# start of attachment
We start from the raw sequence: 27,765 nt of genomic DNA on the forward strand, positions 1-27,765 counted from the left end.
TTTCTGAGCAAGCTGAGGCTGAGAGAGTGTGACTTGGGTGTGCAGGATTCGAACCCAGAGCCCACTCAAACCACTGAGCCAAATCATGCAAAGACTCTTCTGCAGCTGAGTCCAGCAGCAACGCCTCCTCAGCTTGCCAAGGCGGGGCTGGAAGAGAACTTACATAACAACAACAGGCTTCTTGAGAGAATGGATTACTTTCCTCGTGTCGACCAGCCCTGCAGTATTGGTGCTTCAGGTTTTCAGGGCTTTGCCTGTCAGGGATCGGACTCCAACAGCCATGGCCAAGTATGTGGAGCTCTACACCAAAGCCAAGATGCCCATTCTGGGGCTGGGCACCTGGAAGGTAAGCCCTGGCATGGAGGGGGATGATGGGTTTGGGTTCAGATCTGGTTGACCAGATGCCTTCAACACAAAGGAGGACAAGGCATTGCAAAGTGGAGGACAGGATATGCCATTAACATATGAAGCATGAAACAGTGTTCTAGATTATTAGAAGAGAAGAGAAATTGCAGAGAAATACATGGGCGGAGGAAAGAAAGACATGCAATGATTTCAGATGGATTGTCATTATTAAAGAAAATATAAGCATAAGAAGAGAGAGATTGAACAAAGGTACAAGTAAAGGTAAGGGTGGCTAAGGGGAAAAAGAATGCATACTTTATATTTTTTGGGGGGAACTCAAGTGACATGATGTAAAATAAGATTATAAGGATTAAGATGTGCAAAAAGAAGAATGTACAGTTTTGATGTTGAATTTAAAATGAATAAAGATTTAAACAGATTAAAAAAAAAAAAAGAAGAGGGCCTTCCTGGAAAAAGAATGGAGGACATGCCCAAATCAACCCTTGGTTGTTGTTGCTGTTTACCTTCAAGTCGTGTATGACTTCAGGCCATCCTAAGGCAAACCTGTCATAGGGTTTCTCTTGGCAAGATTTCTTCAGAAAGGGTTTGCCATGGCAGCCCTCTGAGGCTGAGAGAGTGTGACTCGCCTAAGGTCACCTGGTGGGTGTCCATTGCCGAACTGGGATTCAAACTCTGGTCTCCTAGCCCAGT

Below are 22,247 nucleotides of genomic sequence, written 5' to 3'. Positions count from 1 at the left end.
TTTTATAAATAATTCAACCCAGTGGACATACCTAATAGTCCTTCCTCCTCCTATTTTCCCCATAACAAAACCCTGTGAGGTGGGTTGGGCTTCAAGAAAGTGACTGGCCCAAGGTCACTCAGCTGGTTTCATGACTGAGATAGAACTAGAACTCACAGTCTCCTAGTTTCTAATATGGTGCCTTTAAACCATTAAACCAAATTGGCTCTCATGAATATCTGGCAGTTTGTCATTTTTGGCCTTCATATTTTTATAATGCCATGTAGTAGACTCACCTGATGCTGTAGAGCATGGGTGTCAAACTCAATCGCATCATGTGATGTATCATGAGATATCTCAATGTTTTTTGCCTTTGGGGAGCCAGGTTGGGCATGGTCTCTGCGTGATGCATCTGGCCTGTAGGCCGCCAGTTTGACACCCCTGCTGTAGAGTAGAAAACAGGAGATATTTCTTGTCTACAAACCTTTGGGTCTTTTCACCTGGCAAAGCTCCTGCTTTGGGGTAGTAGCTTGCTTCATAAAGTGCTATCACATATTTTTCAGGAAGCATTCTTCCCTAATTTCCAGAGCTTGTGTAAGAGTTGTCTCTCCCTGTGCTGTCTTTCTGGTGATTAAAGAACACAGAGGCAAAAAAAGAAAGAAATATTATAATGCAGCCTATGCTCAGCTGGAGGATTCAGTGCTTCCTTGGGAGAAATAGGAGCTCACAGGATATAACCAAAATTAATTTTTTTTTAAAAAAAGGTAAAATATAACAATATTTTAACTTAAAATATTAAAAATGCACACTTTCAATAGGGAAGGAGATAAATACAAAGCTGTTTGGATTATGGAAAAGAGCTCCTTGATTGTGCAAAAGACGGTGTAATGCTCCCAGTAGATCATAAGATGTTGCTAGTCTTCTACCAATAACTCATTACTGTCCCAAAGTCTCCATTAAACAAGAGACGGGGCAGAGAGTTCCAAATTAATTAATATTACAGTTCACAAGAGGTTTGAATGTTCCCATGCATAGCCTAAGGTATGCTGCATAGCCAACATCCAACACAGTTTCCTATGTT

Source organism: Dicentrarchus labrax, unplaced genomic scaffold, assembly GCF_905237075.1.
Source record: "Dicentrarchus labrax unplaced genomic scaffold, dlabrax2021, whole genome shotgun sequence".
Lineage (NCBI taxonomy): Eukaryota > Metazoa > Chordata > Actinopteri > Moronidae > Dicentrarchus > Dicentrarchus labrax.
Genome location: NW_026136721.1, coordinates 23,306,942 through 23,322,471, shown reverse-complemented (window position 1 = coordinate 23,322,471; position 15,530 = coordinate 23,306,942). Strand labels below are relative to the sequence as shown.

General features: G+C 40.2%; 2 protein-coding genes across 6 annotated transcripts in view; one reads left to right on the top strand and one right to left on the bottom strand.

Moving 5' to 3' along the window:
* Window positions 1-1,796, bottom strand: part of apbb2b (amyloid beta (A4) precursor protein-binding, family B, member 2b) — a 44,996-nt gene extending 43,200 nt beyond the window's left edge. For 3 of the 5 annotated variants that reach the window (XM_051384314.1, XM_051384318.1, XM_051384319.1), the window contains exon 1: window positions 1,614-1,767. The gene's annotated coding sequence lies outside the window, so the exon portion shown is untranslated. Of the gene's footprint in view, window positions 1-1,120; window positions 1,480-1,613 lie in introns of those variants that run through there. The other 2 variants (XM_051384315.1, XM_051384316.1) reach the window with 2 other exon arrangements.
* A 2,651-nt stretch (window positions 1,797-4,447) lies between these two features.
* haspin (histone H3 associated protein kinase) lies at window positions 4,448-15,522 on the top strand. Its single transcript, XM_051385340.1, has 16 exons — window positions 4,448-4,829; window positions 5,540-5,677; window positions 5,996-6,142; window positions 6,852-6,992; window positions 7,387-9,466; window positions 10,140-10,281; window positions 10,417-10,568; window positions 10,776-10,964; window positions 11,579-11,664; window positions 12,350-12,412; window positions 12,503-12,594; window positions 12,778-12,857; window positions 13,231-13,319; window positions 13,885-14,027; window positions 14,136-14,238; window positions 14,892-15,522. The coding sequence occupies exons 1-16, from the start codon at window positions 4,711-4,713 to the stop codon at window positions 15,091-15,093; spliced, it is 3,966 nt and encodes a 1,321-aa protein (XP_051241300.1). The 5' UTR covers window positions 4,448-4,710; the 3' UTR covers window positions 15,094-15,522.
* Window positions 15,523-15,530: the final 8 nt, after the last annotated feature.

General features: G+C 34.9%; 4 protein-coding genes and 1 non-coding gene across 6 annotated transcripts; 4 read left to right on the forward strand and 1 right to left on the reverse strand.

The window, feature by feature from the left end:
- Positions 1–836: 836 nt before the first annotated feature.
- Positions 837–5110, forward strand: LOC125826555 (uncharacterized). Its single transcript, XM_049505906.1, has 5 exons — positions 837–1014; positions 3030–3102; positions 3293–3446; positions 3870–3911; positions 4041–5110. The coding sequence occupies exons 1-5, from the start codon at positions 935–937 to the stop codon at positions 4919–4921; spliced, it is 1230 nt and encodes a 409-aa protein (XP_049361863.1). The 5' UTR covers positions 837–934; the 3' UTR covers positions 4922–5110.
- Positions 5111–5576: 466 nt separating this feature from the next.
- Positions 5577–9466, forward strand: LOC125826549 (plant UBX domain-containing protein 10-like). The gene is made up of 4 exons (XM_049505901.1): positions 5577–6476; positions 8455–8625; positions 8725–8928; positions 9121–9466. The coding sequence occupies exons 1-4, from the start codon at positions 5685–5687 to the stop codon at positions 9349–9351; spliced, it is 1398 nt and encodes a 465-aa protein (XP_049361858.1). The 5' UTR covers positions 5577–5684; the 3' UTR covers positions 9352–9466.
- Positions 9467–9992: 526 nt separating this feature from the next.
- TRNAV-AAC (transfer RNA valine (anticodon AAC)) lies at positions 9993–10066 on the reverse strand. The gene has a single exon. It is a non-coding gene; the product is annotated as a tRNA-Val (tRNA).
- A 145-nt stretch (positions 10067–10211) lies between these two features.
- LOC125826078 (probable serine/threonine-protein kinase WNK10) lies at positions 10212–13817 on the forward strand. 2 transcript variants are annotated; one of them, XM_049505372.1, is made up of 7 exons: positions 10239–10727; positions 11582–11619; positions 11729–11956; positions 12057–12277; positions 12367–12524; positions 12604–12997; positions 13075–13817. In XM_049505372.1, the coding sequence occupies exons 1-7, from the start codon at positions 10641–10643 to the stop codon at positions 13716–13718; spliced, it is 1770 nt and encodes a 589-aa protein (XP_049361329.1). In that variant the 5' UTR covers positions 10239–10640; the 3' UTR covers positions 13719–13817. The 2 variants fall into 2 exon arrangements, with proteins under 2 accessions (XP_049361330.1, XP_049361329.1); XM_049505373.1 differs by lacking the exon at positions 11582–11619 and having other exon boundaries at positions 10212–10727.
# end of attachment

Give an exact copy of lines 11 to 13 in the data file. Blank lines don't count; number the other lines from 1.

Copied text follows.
* Window positions 1-1,796, bottom strand: part of apbb2b (amyloid beta (A4) precursor protein-binding, family B, member 2b) — a 44,996-nt gene extending 43,200 nt beyond the window's left edge. For 3 of the 5 annotated variants that reach the window (XM_051384314.1, XM_051384318.1, XM_051384319.1), the window contains exon 1: window positions 1,614-1,767. The gene's annotated coding sequence lies outside the window, so the exon portion shown is untranslated. Of the gene's footprint in view, window positions 1-1,120; window positions 1,480-1,613 lie in introns of those variants that run through there. The other 2 variants (XM_051384315.1, XM_051384316.1) reach the window with 2 other exon arrangements.
* A 2,651-nt stretch (window positions 1,797-4,447) lies between these two features.
* haspin (histone H3 associated protein kinase) lies at window positions 4,448-15,522 on the top strand. Its single transcript, XM_051385340.1, has 16 exons — window positions 4,448-4,829; window positions 5,540-5,677; window positions 5,996-6,142; window positions 6,852-6,992; window positions 7,387-9,466; window positions 10,140-10,281; window positions 10,417-10,568; window positions 10,776-10,964; window positions 11,579-11,664; window positions 12,350-12,412; window positions 12,503-12,594; window positions 12,778-12,857; window positions 13,231-13,319; window positions 13,885-14,027; window positions 14,136-14,238; window positions 14,892-15,522. The coding sequence occupies exons 1-16, from the start codon at window positions 4,711-4,713 to the stop codon at window positions 15,091-15,093; spliced, it is 3,966 nt and encodes a 1,321-aa protein (XP_051241300.1). The 5' UTR covers window positions 4,448-4,710; the 3' UTR covers window positions 15,094-15,522.